New scientific tests on the Shroud of Turin, which went on display Saturday in a special TV appearance introduced by the Pope, dates the cloth to ancient times, challenging earlier experiments dating it only to the Middle Ages. Pope Francis sent a special video message to the televised event in the Cathedral of Saint John the Baptist in Turin, Italy, which coincided with Holy Saturday, when Catholics mark the period between Christ's crucifixion on Good Friday and his resurrection on Easter Sunday. The Vatican, tiptoeing carefully, has never claimed that the foot linen cloth was, as some believers claim, used to cover Christ after he was taken from the cross 2, years ago. Francis, reflecting that careful Vatican policy, on Saturday called the cloth, which is kept in a climate-controlled case , an "icon" -- not a relic. But Cesare Nosiglia, the Archbishop of Turin and "pontifical custodian of the shroud," said the special display on Holy Saturday "means that it represents a very important testimony to the Passion and the resurrection of the Lord," The Telegraph reported.
The Carbon 14 Myth
The Problems with Carbon Dating
Since , scientists have reckoned the ages of many old objects by measuring the amounts of radioactive carbon they contain. New research shows, however, that some estimates based on carbon may have erred by thousands of years. It is too soon to know whether the discovery will seriously upset the estimated dates of events like the arrival of human beings in the Western Hemisphere, scientists said. But it is already clear that the carbon method of dating will have to be recalibrated and corrected in some cases. They arrived at this conclusion by comparing age estimates obtained using two different methods - analysis of radioactive carbon in a sample and determination of the ratio of uranium to thorium in the sample. In some cases, the latter ratio appears to be a much more accurate gauge of age than the customary method of carbon dating, the scientists said. In principle, any material of plant or animal origin, including textiles, wood, bones and leather, can be dated by its content of carbon 14, a radioactive form of carbon in the environment that is incorporated by all living things.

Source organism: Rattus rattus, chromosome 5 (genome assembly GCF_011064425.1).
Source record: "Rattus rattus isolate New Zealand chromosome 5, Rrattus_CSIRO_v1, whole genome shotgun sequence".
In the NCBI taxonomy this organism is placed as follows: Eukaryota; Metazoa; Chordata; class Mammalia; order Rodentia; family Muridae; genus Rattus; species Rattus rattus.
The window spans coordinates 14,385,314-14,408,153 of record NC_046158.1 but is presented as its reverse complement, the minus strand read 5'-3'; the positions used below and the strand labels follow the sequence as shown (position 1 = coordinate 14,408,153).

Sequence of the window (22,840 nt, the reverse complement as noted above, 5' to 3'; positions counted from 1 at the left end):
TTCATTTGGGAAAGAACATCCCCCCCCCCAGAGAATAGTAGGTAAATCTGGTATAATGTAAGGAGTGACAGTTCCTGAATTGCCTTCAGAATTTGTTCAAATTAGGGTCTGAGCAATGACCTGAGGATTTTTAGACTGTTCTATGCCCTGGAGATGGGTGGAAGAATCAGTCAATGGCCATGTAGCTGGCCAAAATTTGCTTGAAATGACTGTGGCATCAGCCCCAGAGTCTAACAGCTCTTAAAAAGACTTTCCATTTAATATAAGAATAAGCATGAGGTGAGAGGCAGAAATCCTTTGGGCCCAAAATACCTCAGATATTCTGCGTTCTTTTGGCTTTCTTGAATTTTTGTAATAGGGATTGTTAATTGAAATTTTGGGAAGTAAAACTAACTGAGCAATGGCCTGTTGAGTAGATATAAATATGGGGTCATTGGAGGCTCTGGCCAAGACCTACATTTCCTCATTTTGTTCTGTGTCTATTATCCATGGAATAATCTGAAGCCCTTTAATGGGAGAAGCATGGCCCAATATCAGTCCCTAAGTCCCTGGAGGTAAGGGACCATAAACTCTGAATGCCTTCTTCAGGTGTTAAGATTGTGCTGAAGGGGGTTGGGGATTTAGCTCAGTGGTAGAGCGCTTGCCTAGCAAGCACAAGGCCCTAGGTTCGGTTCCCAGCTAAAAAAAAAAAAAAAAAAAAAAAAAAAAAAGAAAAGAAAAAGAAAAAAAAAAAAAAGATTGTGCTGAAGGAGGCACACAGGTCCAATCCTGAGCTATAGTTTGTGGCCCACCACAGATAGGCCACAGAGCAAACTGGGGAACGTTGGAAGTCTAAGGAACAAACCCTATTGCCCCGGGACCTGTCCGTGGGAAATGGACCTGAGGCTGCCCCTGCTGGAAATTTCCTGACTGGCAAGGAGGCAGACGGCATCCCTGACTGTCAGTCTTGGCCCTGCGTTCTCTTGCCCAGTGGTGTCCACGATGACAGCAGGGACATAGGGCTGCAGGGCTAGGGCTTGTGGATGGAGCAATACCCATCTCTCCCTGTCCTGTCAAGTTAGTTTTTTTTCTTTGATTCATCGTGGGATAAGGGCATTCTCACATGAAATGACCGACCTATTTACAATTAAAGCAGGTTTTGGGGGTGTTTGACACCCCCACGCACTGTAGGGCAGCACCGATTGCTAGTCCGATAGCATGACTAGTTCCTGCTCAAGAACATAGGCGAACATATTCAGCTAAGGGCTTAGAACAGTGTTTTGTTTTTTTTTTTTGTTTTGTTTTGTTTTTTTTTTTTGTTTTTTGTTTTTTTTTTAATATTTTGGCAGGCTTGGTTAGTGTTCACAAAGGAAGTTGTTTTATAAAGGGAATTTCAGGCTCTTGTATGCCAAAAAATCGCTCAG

Rachel Wood does not work for, consult, own shares in or receive funding from any company or organisation that would benefit from this article, and has disclosed no relevant affiliations beyond their academic appointment. Radiocarbon dating has transformed our understanding of the past 50, years. Professor Willard Libby produced the first radiocarbon dates in and was later awarded the Nobel Prize for his efforts. Radiocarbon dating works by comparing the three different isotopes of carbon. Isotopes of a particular element have the same number of protons in their nucleus, but different numbers of neutrons.
Carbon dating , or carbon dating, is a method for comparing the ages of organic materials such as bones or artifacts made from anything that once lived. Unlike many other radiometric dating methods, carbon dating has been calibrated for historical periods and within that range can give reliable results. The technique is based on comparing the levels of 14 C and 12 C isotopes in the sample. In the meantime, however, the 14 C will combine with oxygen in the atmosphere to form carbon dioxide , which enters the food chain via photosynthesis in plants. This ratio is about one 14 C atom for every 1,,,, 12 C atoms.